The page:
In the field of social work, we all want to succeed in our work with children and families. But, what is considered “success” for DCS and how is it measured? The definition of “success” is found in the DCS mission statement, “Our mission is to empower families and support community safety and partnerships to help ensure safety, permanency and well being for children.” Safety, permanency, and well being…those are the measures of our success. If we can assist families in achieving those outcomes we have succeeded.
A new initiative is being launched that will assist regional leadership (RA/DRA/TCs) in achieving those outcomes to ensure success. This initiative is a new performance management process.
So, what is performance management? Performance management is an ongoing process of communication between a supervisor and an employee that occurs throughout the year in support of accomplishing the strategic goals of an organization. This process entails setting and aligning goals; coaching and developing employees; providing informal feedback; formally evaluating performance; and linking performance to recognition. When effectively carried out, performance management helps employees understand the nature and quality of their performance and identify what they need to do to improve as well as inspire them to do so. Most importantly, effective performance management helps employees know that their contributions are recognized and acknowledged, which assists in motivating them towards success. A robust and effective performance management process will provide a foundation for continuous improvement and achievement of state, regional, and team performance goals, which will translate into success for DCS.
So, what is the purpose of performance management? The purpose is to improve the quality of supervision, provide more goal-focused professional development, and enhance accountability. In so doing, children and family outcomes will improve since current research suggests that some of the most important factors contributing to improved child and family outcomes are quality supervision, a well-trained workforce, and a system for consistent accountability.
The tools utilized in a performance management process are an important factor in ensuring an effective process that achieves its intended purpose. The existing performance management tools, such as the Job Performance Plan (JPP), Monthly Performance Briefings (MPB), and Performance Evaluations (PE) are not currently assisting employees in reaching their maximum performance potential or helping regions in achieving their outcomes due to their lack of integration and standardization. For example, JPPs for the same service position vary from region to region and are not consistent agency-wide; competencies are not standardized to assist supervisors with directing and focusing professional development efforts, and performance goals are not integrated into the performance management process to guide regional, team and individual improvement efforts. JPPs for direct service positions are being revised to reflect a competency based model, but the goal is that all positions within DCS will have a competency-based JPP.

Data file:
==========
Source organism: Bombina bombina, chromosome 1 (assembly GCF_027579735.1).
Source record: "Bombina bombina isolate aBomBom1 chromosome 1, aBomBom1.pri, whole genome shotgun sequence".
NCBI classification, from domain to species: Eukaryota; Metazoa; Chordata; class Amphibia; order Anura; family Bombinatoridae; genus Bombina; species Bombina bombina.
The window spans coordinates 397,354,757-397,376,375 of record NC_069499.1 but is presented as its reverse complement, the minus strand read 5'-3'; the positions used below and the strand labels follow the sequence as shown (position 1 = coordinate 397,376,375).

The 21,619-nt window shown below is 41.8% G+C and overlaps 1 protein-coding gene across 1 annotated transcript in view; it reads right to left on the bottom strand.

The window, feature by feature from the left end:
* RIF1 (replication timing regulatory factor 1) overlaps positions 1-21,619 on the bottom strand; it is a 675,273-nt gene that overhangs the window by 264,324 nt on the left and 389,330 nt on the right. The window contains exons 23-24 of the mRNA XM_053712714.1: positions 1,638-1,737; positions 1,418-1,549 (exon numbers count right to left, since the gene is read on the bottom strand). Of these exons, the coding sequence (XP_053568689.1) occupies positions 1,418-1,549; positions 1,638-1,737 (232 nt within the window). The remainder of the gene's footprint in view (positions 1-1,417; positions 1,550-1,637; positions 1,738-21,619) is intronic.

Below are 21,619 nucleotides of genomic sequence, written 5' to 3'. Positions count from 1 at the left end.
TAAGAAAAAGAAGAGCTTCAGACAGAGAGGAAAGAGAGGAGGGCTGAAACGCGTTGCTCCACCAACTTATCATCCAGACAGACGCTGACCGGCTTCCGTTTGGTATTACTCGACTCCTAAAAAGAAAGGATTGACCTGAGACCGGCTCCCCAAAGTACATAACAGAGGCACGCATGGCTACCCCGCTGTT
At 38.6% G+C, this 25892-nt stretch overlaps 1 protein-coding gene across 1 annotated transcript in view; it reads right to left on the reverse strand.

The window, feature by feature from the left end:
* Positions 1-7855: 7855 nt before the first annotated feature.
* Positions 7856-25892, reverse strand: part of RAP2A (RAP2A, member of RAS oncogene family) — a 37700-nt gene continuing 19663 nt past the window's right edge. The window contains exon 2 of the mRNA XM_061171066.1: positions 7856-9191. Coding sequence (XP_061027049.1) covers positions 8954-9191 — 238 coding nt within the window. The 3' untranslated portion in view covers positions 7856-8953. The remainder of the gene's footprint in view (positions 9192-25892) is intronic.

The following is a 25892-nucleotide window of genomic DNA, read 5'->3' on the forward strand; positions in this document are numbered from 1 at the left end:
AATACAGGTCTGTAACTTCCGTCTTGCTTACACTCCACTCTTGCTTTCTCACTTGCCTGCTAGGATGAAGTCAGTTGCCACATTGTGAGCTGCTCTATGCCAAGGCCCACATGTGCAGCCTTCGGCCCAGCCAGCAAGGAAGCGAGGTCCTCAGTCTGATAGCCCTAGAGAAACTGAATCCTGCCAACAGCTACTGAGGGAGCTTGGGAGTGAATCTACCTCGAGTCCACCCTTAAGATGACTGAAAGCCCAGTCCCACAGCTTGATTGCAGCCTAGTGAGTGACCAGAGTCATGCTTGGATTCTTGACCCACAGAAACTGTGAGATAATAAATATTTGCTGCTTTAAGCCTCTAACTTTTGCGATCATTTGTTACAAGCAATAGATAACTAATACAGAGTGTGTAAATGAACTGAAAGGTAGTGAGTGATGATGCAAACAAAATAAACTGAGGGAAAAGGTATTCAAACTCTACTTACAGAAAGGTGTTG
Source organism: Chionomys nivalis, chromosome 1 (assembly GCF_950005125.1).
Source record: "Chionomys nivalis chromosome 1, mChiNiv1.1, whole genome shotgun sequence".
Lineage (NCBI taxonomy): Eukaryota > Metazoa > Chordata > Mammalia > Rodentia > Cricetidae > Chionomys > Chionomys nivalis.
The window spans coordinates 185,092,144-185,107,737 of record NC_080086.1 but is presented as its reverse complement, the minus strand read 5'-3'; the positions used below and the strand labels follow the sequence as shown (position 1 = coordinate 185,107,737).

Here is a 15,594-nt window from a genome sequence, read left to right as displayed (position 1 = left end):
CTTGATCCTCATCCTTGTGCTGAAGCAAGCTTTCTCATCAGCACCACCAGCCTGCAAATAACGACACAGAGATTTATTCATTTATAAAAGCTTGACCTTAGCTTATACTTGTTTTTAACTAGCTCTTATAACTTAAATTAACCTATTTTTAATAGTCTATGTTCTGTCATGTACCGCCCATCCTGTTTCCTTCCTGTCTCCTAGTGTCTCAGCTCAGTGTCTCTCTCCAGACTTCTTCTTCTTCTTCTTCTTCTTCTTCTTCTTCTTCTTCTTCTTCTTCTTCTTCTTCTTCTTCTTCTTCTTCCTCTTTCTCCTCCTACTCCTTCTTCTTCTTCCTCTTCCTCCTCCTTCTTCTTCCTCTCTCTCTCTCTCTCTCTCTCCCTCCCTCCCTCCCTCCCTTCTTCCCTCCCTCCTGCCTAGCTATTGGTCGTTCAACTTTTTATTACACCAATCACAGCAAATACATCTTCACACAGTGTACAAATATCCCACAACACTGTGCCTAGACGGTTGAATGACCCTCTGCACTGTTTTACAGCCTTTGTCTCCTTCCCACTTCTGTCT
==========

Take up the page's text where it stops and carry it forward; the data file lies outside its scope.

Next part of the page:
What we currently possess is not a performance management process but a performance tracking system – a system that looks back at what we have achieved, and records performance. What is needed is an integrated system that assists supervisors in not just tracking performance, but in recognizing and developing both performance and professional development needs so that the outcomes of permanency, safety and well being can be achieved. This is how success will be reached.
As a result, the following regions - Davidson, Upper Cumberland, South Central, Northeast, Southwest, and Tennessee Valley - are currently learning how to integrate the existing tools into a comprehensive, competency based performance management process, which is built upon a well-researched frame endorsed by the federal government and by national child welfare experts. Regional leadership is learning how to systematically use data in order to identify and support regional and organizational performance goals as well as improve child and family outcomes.
We all want to succeed. A renewed focus on employee performance, outcomes, and the measures needed to track success will assist us all in seeing children reunited with families, achieving timely permanency, and children being maintained safely in their living situations. Now that is true success!
TCCW - Learning and Staff Development